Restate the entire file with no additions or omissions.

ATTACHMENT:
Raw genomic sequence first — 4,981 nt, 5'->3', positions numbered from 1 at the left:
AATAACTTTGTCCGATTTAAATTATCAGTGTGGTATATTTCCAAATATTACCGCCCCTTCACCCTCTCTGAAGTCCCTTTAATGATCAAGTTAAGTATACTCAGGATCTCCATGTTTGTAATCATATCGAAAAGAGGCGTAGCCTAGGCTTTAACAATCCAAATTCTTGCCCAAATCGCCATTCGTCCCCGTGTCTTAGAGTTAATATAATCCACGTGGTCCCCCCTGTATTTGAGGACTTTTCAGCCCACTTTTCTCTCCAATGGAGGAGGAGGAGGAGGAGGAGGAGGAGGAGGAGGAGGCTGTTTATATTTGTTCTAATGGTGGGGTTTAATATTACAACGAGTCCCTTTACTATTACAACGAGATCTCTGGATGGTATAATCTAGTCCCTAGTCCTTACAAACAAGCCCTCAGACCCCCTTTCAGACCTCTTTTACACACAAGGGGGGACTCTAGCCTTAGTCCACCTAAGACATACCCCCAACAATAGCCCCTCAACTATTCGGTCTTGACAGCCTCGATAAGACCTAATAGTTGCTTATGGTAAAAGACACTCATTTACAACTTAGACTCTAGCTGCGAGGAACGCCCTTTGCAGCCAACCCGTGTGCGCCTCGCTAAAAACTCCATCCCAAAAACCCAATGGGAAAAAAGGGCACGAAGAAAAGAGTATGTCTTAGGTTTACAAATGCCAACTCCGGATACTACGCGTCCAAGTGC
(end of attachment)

Raw genomic sequence first — 4,981 nt, 5'->3', positions numbered from 1 at the left:
AATAACTTTGTCCGATTTAAATTATCAGTGTGGTATATTTCCAAATATTACCGCCCCTTCACCCTCTCTGAAGTCCCTTTAATGATCAAGTTAAGTATACTCAGGATCTCCATGTTTGTAATCATATCGAAAAGAGGCGTAGCCTAGGCTTTAACAATCCAAATTCTTGCCCAAATCGCCATTCGTCCCCGTGTCTTAGAGTTAATATAATCCACGTGGTCCCCCCTGTATTTGAGGACTTTTCAGCCCACTTTTCTCTCCAATGGAGGAGGAGGAGGAGGAGGAGGAGGAGGAGGAGGAGGCTGTTTATATTTGTTCTAATGGTGGGGTTTAATATTACAACGAGTCCCTTTACTATTACAACGAGATCTCTGGATGGTATAATCTAGTCCCTAGTCCTTACAAACAAGCCCTCAGACCCCCTTTCAGACCTCTTTTACACACAAGGGGGGACTCTAGCCTTAGTCCACCTAAGACATACCCCCAACAATAGCCCCTCAACTATTCGGTCTTGACAGCCTCGATAAGACCTAATAGTTGCTTATGGTAAAAGACACTCATTTACAACTTAGACTCTAGCTGCGAGGAACGCCCTTTGCAGCCAACCCGTGTGCGCCTCGCTAAAAACTCCATCCCAAAAACCCAATGGGAAAAAAGGGCACGAAGAAAAGAGTATGTCTTAGGTTTACAAATGCCAACTCCGGATACTACGCGTCCAAGTGC